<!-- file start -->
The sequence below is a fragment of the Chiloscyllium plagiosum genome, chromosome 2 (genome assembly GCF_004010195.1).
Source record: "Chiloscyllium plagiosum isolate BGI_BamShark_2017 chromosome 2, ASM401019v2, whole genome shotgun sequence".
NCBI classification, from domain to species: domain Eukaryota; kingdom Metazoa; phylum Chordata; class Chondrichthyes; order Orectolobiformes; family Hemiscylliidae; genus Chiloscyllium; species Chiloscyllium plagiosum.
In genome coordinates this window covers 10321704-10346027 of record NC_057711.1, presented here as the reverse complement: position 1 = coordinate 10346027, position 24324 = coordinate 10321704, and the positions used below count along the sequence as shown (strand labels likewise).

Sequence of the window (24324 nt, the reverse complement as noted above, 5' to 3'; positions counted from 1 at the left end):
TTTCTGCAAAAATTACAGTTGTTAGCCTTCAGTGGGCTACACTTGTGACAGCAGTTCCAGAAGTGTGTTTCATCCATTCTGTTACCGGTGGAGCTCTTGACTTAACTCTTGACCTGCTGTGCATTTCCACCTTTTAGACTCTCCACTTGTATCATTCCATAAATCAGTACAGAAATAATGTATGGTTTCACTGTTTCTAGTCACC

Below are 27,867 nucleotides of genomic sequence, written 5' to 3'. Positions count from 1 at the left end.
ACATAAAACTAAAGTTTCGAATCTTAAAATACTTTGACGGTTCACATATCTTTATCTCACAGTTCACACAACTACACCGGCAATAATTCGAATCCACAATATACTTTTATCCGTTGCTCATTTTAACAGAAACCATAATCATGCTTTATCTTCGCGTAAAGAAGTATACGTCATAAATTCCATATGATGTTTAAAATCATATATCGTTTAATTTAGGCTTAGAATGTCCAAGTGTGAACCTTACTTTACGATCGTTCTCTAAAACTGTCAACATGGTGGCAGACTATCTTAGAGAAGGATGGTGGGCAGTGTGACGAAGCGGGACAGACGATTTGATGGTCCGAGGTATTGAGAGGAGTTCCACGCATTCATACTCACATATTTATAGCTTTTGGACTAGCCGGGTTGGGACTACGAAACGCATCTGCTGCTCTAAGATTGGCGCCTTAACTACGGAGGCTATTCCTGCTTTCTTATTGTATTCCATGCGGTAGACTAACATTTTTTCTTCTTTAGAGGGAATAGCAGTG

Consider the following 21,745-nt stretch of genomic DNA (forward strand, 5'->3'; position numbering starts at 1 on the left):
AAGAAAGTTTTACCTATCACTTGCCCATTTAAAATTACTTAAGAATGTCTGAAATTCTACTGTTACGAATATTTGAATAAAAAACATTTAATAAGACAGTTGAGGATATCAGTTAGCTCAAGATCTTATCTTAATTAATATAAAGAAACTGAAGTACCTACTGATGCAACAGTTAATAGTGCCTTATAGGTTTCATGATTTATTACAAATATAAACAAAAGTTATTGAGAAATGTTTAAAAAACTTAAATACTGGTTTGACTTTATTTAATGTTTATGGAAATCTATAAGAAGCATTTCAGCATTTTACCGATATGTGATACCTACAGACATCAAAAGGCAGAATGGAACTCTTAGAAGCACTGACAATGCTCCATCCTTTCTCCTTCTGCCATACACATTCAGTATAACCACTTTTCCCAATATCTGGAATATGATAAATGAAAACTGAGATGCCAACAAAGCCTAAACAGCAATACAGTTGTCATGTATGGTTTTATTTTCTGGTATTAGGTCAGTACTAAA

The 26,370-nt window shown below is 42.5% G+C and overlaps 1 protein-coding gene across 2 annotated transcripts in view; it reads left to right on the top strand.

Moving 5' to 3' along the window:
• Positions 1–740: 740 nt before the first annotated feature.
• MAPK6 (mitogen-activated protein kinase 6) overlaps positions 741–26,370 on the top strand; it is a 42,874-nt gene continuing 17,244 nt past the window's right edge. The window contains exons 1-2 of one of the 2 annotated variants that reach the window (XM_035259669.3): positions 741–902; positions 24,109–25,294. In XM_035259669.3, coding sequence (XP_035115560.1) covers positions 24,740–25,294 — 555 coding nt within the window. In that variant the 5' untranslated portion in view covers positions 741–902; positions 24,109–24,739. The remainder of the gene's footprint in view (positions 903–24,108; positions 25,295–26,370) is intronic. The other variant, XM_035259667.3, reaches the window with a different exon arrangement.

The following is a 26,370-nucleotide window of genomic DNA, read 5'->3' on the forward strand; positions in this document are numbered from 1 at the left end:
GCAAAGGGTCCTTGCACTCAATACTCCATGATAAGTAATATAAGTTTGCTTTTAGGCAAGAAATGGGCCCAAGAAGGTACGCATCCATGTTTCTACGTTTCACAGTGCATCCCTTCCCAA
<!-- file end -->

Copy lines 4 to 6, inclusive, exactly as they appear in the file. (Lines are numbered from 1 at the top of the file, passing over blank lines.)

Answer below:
In genome coordinates this window covers 10321704-10346027 of record NC_057711.1, presented here as the reverse complement: position 1 = coordinate 10346027, position 24324 = coordinate 10321704, and the positions used below count along the sequence as shown (strand labels likewise).

Sequence of the window (24324 nt, the reverse complement as noted above, 5' to 3'; positions counted from 1 at the left end):
TTTCTGCAAAAATTACAGTTGTTAGCCTTCAGTGGGCTACACTTGTGACAGCAGTTCCAGAAGTGTGTTTCATCCATTCTGTTACCGGTGGAGCTCTTGACTTAACTCTTGACCTGCTGTGCATTTCCACCTTTTAGACTCTCCACTTGTATCATTCCATAAATCAGTACAGAAATAATGTATGGTTTCACTGTTTCTAGTCACC